|| Print ||
|Articles - January 2010|
|Thursday, December 17, 2009|
You may not have heard the unmanned vehicles coming, but they’re here. The market for humanless planes, boats and ground vehicles has exploded, creating a whole new tech sector for the Pacific Northwest.
The business at the core of the cluster is Insitu, which has logged 245,000 flight hours in Iraq and Afghanistan. Over five years Insitu has grown from a promising 30-employee startup in tiny Bingen, Wash., to a thriving 720-employee Boeing subsidiary spilling across the state line into Oregon and seeding a whole new crop of spinoffs and suppliers.
Insitu is moving about 150 employees across the river into Hood River and considering building a large campus somewhere in the Columbia River Gorge. Its remotely operated, nearly undetectable airplanes have performed well overseas and could one day assist with wildlife monitoring, oil exploration and forest fire prevention.
Insitu has joined key regional players in the industry in the newly formed Cascade Chapter of the Association for Unmanned Vehicle Systems International. The group met at the Allison Inn in Newberg in November and heard a presentation about the latest in robotic vehicle research from Oregon State University professor Belinda Batten, an expert in dynamics and control.
The market for these businesses is huge and growing rapidly. The Obama Administration is requesting $3.5 billion for unmanned planes in fiscal 2010, a good chunk of which is expected to go to Insitu and its local suppliers. Also well positioned to cash in are:
• Evergreen International Aviation, the McMinnville defense contractor that is billing itself online as “the first and only unmanned aerial service provider.”
• Wilsonville-based FLIR Systems, which builds cameras for high-altitude surveillance and a laser targeting system that’s promoted in an online video featuring a series of impressive remote explosions.
• Clackamas-based Oregon Iron Works, which has developed an unmanned seaplane called the Sea Scout.
• Cloud Cap Technologies of Hood River, which sells autopilot systems and small cameras to Insitu and other manufacturers.
• Northwest UAV Propulsion Systems, which imports parts from Germany and builds super-light and efficient engines in McMinnville.
FLIR, Cloud Cap and Insitu have registered for a Jan. 31 conference in Singapore sure to be an over-the-top geek fest for robotics nuts and a great place to land contracts. Business Oregon, the state’s economic development arm, is also encouraging smaller players in the industry to attend by offering a grant to cover expenses.
“Everybody’s rushing to show off what they’ve got,” says Mark Zanzmill, who manages business development for Cloud Cap. “It’s like what I imagine the auto industry was like when cars first came out.”
Friday, February 20, 2015
BY AMY MILSHTEIN | OB CONTRIBUTOR
Don’t just sit there. For a healthy workplace, move up and down — and all around.
Thursday, January 08, 2015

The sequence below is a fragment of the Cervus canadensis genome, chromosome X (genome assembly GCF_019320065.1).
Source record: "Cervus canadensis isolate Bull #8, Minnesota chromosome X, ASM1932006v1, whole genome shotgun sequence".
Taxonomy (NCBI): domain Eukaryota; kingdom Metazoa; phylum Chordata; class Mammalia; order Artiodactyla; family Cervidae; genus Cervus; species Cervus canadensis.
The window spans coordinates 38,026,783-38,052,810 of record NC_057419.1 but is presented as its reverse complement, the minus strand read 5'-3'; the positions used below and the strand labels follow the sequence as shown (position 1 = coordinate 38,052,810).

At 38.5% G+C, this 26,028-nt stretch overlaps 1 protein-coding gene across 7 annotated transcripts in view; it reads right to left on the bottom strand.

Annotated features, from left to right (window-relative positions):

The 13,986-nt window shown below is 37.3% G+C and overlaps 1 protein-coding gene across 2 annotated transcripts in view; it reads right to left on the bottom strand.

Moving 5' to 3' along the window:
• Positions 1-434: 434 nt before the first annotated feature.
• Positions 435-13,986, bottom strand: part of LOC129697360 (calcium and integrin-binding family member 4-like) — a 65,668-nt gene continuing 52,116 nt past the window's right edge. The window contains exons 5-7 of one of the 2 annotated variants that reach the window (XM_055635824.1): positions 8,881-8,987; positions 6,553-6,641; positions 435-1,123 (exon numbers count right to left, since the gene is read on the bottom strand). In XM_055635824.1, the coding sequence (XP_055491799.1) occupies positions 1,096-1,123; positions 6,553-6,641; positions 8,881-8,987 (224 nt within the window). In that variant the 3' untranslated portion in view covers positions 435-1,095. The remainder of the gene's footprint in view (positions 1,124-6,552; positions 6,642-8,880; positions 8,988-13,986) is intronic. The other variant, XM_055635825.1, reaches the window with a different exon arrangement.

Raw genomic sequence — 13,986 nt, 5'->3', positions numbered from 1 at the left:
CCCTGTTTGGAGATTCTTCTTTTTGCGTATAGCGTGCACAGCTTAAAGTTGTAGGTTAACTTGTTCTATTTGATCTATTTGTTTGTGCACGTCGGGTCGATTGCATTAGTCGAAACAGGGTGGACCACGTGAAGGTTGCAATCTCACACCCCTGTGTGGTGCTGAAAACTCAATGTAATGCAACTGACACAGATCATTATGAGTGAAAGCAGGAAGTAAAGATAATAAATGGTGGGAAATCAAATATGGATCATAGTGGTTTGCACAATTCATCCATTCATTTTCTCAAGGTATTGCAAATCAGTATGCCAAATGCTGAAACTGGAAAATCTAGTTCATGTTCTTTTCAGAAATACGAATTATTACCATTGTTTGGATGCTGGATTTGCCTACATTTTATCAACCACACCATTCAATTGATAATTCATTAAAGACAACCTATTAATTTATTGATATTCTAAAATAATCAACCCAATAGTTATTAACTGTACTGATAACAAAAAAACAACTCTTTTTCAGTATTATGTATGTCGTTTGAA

BY CAMBIA HEALTH SOLUTIONS & OREGON BUSINESS COUNCIL | OP-ED
Businesses have a significant stake in the health of Oregonians. In fact, we cannot succeed without it. By committing to using our companies as levers for good health, we invest in our people, our business, our quality of life and our economy.
Tuesday, January 27, 2015
Smartwatches are all the rage. But old-fashioned timepieces keep on ticking.
Thursday, January 22, 2015
BY JACOB PALMER | OB DIGITAL NEWS EDITOR
They say maintaining a healthy marriage takes work. So does running a business with your spouse.
Tuesday, January 27, 2015
BY LINDA BAKER
Researchers in a multitude of disciplines are searching for ways to soak up excess carbon dioxide, the compound that contributes to global warming.
Friday, February 20, 2015
BY JOE CORTRIGHT | OB CONTRIBUTOR
"Shipping containers to Portland is like waiting for a bus that travels once a day."
Monday, January 26, 2015
BY BRIAN LIBBY
Matt French opens up South Waterfront.
Real Time - Oregon Business
Tweets by @OregonBusiness
|The 100 Best Companies to Work For in Oregon|
|Help Wanted: Poached Jobs aids restaurateurs |
|On the Brink|
|How Oregon will survive the loss of Hanjin|
|Thy neighbor's house|
|How a Utah-based essential oils company cornered the Oregon market|
|Green Rush: Cashing in on legal marijuana|
|SeaWorld aims to alter marketing strategy|
|Herbalife stock falls after forecast cut|
|Target reports $2.6B loss in 4Q after closing Canadian holdings|
|Jury: Apple must pay $529.9M to settle patent case|
|Study finds many retire earlier than they expected|
|Rhetoric heats up ahead of net-neutrality vote|
|Google readies to fight Apple Pay|
Generations of students and graduates have been plagued by the question: What is my true calling in life? Four alumni from Corban University’s Hoff School of Business who graduated in different decades say the school helped them find the answer by giving them a practical, well-rounded education.
It’s happening whether anyone’s ready or not. Businesses here in Oregon and across the U.S. are already experiencing the effects of the largest generational shift in recent history, and these changing tides will impact every level of the workplace — from a company’s executive leadership to its cultural core.
Success stories spotlight meaningful career opportunities in Oregon's diverse and lucrative tourism industry.
The Firm was recognized for the strength of its case matters during 2014, including precedents set or verdicts with notable high dollar amounts at stake.
The Oregon Chapter of the Society for Marketing Professional Services, will be hosting it’s Annual Dinner and Keynote event on March 12, 2015. The evening promises to be memorable, with this years Keynote, Christine McKinley.
Lane Powell will team with Oregon Business magazine for a half-day seminar titled “Best Practices For Best Employers™: How to Become One of ‘Oregon’s Best Workplaces’ Starting Today!”